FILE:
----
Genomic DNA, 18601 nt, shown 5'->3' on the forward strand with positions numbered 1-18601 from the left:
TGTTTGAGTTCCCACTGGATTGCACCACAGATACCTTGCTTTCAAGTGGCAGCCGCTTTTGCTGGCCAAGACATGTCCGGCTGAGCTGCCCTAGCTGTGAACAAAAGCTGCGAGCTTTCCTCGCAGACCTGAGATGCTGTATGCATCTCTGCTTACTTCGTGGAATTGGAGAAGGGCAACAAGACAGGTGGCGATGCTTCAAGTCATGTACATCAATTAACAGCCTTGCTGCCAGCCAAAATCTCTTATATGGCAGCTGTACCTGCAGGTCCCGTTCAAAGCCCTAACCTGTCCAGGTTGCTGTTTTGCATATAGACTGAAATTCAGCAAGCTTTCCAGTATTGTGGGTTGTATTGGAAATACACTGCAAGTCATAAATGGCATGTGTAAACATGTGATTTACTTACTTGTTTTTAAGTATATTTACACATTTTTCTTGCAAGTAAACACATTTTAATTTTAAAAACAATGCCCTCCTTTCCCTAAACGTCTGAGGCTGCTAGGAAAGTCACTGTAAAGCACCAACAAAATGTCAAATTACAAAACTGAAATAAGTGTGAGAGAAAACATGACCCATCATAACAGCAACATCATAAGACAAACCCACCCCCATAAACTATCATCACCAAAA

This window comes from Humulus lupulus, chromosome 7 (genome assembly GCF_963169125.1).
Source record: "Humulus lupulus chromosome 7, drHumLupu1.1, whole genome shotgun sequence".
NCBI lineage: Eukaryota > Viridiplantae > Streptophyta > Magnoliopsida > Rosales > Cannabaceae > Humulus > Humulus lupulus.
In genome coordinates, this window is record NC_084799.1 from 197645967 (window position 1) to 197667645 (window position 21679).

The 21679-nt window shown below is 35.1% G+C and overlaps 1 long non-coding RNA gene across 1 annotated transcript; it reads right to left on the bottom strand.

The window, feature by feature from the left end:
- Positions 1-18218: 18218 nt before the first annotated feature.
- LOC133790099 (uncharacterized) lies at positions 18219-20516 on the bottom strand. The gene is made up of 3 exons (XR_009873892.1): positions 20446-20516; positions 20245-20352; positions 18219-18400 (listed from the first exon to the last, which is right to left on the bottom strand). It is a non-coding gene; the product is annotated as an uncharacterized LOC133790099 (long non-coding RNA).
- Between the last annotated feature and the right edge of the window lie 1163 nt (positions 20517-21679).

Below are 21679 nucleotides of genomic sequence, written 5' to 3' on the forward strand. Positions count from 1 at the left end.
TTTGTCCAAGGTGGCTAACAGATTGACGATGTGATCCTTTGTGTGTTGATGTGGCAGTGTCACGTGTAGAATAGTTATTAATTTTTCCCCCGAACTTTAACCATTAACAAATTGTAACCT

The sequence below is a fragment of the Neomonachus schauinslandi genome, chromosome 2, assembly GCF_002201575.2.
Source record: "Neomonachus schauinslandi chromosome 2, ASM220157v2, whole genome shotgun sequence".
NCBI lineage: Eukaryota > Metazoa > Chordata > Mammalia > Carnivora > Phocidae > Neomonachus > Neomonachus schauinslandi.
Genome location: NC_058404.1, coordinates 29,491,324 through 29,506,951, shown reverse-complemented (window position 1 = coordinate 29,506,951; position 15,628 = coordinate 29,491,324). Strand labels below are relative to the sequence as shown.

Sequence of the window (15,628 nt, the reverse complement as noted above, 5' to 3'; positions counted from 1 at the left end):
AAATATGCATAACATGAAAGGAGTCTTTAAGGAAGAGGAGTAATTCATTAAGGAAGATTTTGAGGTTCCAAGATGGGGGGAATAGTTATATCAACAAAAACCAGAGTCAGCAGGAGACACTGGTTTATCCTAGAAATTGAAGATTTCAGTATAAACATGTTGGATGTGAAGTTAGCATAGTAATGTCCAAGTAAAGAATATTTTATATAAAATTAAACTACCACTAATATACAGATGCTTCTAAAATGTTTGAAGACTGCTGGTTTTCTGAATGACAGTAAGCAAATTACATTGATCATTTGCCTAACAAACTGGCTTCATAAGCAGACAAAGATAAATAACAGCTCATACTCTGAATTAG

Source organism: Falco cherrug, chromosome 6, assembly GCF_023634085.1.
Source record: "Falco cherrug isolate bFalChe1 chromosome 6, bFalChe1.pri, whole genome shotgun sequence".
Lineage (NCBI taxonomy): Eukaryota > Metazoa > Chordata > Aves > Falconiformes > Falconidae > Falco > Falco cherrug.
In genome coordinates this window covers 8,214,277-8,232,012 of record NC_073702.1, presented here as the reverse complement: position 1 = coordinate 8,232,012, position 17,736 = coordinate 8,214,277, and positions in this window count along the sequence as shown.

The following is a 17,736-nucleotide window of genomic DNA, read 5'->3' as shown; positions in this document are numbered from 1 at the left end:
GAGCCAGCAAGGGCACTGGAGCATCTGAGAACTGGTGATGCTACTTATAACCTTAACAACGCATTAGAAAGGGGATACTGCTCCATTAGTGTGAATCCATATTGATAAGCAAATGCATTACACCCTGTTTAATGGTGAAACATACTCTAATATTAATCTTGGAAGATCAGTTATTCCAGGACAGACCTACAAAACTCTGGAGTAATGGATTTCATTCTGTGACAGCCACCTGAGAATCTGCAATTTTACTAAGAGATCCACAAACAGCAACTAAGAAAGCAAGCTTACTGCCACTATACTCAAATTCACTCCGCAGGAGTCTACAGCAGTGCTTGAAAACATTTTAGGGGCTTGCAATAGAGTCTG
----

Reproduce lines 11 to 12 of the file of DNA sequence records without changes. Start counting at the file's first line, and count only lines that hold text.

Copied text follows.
- Between the last annotated feature and the right edge of the window lie 1163 nt (positions 20517-21679).

Below are 21679 nucleotides of genomic sequence, written 5' to 3' on the forward strand. Positions count from 1 at the left end.